Some voters have scoffed at the emphasis.

“They do a lot of yapping about how contraceptives have to do a lot with women’s health, which is a load of crap,” said Donald Johnson, 82, a staunch Republican in Clinton, Iowa. “If they want contraception, they can go and get it. It doesn’t cost that much. There’s no reason the government should be paying for it.”

On both abortion and same-sex marriage, recent AP-GfK polling has found likely voters more apt to trust Democrats than Republicans. But on issues that have captured more of voters’ attention this midterm season, such as the economy and protecting the country, Republicans have the advantage.

Republicans have emphasized terrorism and Ebola threats in the campaign’s closing days, though the poll suggests Ebola inspires less of a partisan preference than other issues.

Cindy Nath, a 59-year-old high school teacher in Colorado Springs, is most worried about economic inequality but also has concerns about reproductive freedom. A Democrat, she’s already cast an early ballot for Udall. But the issues her students discuss are very different — the Islamic State group and Ebola. “That’s what they’re talking about,” she said. “ISIS comes up every day.”

Women’s votes have shifted sharply between presidential years and midterm elections in recent contests, according to exit polling conducted for the AP and ABC, CBS, CNN, Fox and NBC. In 2012, women broke for Obama by an 11-point margin, while in 2010, when few candidates raised social issues as a major campaign theme, they split evenly between Democratic and Republican House candidates.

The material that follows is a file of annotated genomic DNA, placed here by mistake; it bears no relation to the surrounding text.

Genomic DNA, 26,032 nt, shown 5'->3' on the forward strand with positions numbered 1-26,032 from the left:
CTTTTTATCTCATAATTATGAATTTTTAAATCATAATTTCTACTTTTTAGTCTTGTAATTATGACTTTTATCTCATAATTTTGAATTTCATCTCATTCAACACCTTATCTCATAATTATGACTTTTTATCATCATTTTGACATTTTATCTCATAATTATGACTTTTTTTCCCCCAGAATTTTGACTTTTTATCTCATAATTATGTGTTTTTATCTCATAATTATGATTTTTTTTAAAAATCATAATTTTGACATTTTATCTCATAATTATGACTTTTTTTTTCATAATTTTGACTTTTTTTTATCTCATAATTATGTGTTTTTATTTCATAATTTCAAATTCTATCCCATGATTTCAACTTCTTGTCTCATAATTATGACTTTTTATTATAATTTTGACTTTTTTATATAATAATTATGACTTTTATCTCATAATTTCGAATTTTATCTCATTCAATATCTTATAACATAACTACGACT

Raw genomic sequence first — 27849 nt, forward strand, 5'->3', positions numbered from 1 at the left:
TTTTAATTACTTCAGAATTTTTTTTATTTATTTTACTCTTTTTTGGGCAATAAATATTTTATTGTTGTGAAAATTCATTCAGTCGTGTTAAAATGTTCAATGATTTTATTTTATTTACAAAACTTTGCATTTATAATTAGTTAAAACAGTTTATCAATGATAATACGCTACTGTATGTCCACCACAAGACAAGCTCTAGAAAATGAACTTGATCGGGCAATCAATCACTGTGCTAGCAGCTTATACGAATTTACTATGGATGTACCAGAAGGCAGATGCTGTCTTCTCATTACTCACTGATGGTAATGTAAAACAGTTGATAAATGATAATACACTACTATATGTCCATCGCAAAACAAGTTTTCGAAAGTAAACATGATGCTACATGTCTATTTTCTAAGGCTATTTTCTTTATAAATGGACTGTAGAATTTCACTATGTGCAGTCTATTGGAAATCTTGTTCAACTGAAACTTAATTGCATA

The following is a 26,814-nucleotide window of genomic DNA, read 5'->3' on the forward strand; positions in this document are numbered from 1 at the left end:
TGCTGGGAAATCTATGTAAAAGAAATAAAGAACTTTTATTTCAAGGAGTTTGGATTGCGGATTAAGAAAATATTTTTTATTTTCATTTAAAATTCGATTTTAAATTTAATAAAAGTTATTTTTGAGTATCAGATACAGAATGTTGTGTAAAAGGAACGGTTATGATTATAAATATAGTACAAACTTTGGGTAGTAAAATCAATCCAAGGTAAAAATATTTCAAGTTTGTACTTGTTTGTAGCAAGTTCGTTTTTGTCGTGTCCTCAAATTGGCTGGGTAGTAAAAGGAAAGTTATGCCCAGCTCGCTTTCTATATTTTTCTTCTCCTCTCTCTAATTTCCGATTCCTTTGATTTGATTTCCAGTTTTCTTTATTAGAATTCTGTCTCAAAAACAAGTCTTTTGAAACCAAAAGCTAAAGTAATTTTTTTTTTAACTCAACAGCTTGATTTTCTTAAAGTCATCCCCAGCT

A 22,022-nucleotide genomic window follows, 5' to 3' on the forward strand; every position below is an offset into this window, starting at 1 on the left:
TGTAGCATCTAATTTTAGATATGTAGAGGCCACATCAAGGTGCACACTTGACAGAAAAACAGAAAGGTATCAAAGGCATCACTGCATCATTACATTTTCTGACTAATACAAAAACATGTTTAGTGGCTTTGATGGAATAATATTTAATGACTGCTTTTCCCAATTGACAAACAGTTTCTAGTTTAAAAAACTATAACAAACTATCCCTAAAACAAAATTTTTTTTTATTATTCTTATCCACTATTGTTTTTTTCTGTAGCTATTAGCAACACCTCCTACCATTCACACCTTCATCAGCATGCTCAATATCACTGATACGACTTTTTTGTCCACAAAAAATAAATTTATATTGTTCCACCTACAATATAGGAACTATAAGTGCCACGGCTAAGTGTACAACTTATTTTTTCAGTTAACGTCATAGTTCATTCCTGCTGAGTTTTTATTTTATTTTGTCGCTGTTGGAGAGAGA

Atkinson noted that social issues usually poll low in priority but can be effective in defining candidates as too extreme. That’s how Democrats have won recently in Colorado. Although polling shows Udall slightly behind, his campaign believes he can win with a superior get-out-the-vote operation and by continuing to use women’s health issues to motivate key voting groups. Democrats are particularly targeting single women, whose participation dips in midterm elections.

The model is Sen. Michael Bennet’s 2010 come-from-behind win, where he similarly focused on women’s health. Still, a gender gap cuts both ways. Several recent polls in Colorado have shown Gardner’s advantage among men outpaces Udall’s among women.

But Jill Hanauer, a Denver-based Democratic strategist, said people should not mistake a temporary issue advantage for something permanent.

“Republicans have immediate issues to run on and Democrats have much broader, long-term ones like climate change and reproductive rights,” Hanauer said. “This election is one point in time, not a long-term trend.”

The AP-GfK Poll was conducted Oct. 16-20, using KnowledgePanel, GfK’s probability-based panel designed to be representative of the U.S. population. It involved online interviews with 1,608 adults and has a margin of sampling error of plus or minus 2.8 percentage points for all respondents.